New loan origination QIAIF regime - finally a viable option?
By Gayle Bowen & Aongus McCarthy, Pinsent Masons – Under new rules implemented by the Central Bank of Ireland (“Central Bank”) last month, Irish Loan Originating Qualifying Investor AIFS (“L-QIAIFs”) are now permitted to adopt broader credit focussed strategies. Previously L-QIAIFs were prohibited from engaging in any activities other than lending and ancillary related operations. This restriction was generally viewed by industry as the main obstacle to their growth in the Irish market.
These new changes are widely anticipated to create new interest in the L-QIAIF product among asset managers.
What is loan origination?
The funding gap which followed the global financial crisis, highlighted the need to create alternative sources of finance outside of the banking sector. L-QIAIFs can provide borrowers with alternative and viable credit lines, whilst offering an attractive risk versus return profile, when compared against other more traditional asset classes. However, due to the fact that loan origination is treated as ‘shadow banking’ by the Central Bank, L-QIAIF are subject to more onerous requirements when engaging in direct loan originating activities, which we set out in more detail below.
L-QIAIFs are funds that source loan assets for their investment portfolio by directly originating loans, acting as the primary sole or primary lender rather than confining themselves to investing via loan assignments or participations.
The Central Bank has confirmed that funds that acquire credit or debt instruments, without directly originating loans (e.g. through loan participations and loan assignments) are not subject to the L-QIAIF regime.
The background to the L-QIAIF regime in Ireland
In October 2014, Ireland became the first EU Member State to establish a specific domestic regulatory framework for loan originating investment funds. However, the initial regime applied quite stringent rules, in particular, L-QIAIFs were prohibited from engaging in activities other than originating and participating in loans, which was widely regarded as an overly-restrictive approach by the Central Bank.
Further enhancements were introduced in January 2017 to permit L-QIAIFs to also hold investments connected to the loan origination strategy, including investing in debt and equity securities of entities or groups to which the L-QIAIF originated loans, which was helpful but did not address the issue of having a broader multi-credit focus.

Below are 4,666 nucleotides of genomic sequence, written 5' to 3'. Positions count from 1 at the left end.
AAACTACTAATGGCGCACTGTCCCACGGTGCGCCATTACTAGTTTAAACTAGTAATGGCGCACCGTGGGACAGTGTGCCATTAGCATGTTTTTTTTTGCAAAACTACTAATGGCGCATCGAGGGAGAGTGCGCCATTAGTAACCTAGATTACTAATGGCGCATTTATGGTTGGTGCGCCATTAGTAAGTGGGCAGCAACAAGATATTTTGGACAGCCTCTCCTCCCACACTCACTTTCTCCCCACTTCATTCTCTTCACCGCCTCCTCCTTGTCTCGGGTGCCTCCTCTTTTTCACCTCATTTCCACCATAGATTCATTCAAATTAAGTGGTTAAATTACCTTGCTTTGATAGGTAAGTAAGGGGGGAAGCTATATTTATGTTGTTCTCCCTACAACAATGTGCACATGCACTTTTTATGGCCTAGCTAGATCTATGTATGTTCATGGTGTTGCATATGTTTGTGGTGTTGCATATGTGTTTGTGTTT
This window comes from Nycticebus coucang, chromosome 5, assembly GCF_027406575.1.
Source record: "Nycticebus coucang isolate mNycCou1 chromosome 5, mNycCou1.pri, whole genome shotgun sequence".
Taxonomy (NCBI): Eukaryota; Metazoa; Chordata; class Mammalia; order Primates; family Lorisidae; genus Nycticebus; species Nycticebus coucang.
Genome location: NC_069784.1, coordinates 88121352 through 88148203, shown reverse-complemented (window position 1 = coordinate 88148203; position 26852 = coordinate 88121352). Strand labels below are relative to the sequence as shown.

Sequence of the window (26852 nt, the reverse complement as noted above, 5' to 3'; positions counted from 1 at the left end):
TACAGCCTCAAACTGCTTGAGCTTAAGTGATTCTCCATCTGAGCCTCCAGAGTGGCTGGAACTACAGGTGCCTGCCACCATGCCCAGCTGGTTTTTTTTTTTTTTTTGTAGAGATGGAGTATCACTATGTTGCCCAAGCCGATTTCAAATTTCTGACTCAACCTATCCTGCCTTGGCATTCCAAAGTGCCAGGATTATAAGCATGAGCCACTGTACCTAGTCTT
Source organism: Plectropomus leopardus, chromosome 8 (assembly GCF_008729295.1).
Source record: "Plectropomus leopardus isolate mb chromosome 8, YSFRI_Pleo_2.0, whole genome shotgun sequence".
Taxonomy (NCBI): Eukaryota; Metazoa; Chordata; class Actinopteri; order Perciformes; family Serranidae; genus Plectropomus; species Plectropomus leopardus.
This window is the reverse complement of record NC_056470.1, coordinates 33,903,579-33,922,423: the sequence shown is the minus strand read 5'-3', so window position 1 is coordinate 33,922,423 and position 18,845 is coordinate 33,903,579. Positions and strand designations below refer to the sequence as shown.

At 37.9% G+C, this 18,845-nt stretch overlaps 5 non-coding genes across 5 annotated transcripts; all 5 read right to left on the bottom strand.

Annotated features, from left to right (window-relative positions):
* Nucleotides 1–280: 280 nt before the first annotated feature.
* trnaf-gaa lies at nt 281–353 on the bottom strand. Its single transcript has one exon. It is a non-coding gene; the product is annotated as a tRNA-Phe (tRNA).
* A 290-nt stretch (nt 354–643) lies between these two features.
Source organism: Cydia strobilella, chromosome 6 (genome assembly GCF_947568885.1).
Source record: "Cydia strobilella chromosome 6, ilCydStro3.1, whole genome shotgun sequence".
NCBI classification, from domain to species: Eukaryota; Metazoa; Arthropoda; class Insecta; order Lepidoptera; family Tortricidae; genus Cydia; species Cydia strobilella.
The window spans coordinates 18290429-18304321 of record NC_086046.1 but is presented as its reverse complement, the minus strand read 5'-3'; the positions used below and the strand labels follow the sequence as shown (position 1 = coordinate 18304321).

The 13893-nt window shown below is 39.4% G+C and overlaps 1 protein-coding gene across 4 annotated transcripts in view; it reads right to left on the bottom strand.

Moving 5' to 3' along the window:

As a result of these restrictions, L-QIAIFs that wished to invest in other assets, such as debt or equity securities (other than those of the borrower the L-QIAIF had lent to), typically needed to establish as an umbrella fund and create a separate sub-fund for non-loan strategies. As a consequence, the take up of the L-QIAIFs regime in Ireland to date has been lower than initially anticipated.
Under the new regime, the Central Bank now permits L-QIAIFs, as part of their core investment strategy to hold a broad range of debt or credit instruments and to mix assets within the same fund.
L-QIAIF regime: applicable requirements
In addition to the general rules applicable to QIAIFs and AIFMs pursuant to Alternative Investment Fund Managers Directive (“AIFMD”), Irish law and the Central Bank requirements, L-QIAIFs must also comply with additional Irish requirements.
Under the new rules, L-QIAIFs must limit their operations to the business of:
• issuing loans;
• participating in loans;
• investment in debt/credit instruments;
• participations in lending; and
• to operations relating thereto, including investing in equity securities of entities or groups to which the L-QIAIF lends or instruments which are held for treasury, cash management or hedging purposes.
Benefits of the L-QIAIF regime in Ireland
The following are some of the key benefits of the new L-QIAIF regime in Ireland:
|Fast-track Regulatory Authorisation
||L-QIAIFs can avail of a fast track twenty four (24) hour authorisation process|
|Transparent Regulatory Framework
||L-QIAIFs are fully regulated by the Central Bank in accordance with AIFMD|
|EEA Marketing Passport
||L-QIAIFs can avail of the AIFMD pan-European passport and be sold under a quick notification process across the EEA to professional investors|
|Choice of Multiple Legal Structures
||L-QIAIFs may be established using a variety of legal structures, including an Irish Collective Asset-management Vehicle (ICAV), a public limited company (PLC), a unit trust, a common contractual fund (CCF) or an Irish Limited Partnership (ILP). L-QIAIFs may be established with segregated liability between sub-funds|
Proposed changes to Irish ILP legislation will further enhance the L-QIAIF regime
The Investment Limited Partnership (Amendment) Bill (the “ILP Bill”) proposes to modernise and update the partnership law in Ireland to create a more flexible vehicle that can be used by L-QIAIFs.
The proposed new ILP structure offers many enhanced features over the existing partnership structures, which includes permitting the creation of umbrella partnership structures with segregated liability, which is currently not permitted within Irish partnership structures.